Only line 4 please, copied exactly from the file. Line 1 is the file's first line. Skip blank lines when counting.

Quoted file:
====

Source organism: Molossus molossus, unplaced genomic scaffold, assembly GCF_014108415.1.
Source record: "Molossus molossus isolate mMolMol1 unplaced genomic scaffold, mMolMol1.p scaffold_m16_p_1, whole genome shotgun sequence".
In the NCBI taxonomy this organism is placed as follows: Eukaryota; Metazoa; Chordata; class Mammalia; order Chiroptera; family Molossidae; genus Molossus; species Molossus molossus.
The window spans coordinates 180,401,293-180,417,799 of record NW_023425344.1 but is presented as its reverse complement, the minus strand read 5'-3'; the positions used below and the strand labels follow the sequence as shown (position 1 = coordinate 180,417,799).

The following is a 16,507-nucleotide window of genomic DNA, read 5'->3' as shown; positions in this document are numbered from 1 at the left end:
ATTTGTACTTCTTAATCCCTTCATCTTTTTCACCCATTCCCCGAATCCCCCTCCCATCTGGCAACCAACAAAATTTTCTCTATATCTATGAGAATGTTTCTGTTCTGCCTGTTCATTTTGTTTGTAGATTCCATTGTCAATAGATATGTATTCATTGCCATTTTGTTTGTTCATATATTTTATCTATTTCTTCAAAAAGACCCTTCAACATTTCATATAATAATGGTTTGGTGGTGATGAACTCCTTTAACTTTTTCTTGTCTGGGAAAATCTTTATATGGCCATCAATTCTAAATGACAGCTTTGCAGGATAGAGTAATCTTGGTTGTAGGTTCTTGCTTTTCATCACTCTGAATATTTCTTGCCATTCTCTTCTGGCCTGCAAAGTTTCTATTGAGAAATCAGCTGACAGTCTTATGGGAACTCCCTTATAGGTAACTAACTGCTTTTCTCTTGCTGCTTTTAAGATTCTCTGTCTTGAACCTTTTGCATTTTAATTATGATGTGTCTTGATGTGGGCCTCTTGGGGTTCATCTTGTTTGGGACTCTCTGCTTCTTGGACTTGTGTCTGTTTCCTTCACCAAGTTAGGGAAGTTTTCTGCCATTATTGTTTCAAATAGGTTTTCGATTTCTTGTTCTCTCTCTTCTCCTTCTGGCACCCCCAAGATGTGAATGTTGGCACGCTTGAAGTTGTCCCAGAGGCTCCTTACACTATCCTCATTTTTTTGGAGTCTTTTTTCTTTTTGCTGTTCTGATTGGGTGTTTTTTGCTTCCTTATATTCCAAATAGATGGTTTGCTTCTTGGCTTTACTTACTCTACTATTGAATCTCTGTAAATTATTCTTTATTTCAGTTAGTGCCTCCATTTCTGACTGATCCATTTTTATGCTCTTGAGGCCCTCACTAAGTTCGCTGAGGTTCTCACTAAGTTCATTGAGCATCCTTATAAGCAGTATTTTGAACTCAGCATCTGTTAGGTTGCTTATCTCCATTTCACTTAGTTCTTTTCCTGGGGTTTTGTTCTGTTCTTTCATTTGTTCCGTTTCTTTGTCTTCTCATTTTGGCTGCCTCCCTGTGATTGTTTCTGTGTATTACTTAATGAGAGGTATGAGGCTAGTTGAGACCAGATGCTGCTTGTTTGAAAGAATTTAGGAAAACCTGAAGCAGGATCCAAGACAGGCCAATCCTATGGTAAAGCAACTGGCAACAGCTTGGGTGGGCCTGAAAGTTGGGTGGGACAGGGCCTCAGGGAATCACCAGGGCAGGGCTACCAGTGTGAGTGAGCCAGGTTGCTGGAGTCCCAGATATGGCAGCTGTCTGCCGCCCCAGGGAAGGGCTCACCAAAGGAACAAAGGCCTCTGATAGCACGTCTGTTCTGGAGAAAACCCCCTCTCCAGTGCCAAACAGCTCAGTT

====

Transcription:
The window spans coordinates 180,401,293-180,417,799 of record NW_023425344.1 but is presented as its reverse complement, the minus strand read 5'-3'; the positions used below and the strand labels follow the sequence as shown (position 1 = coordinate 180,417,799).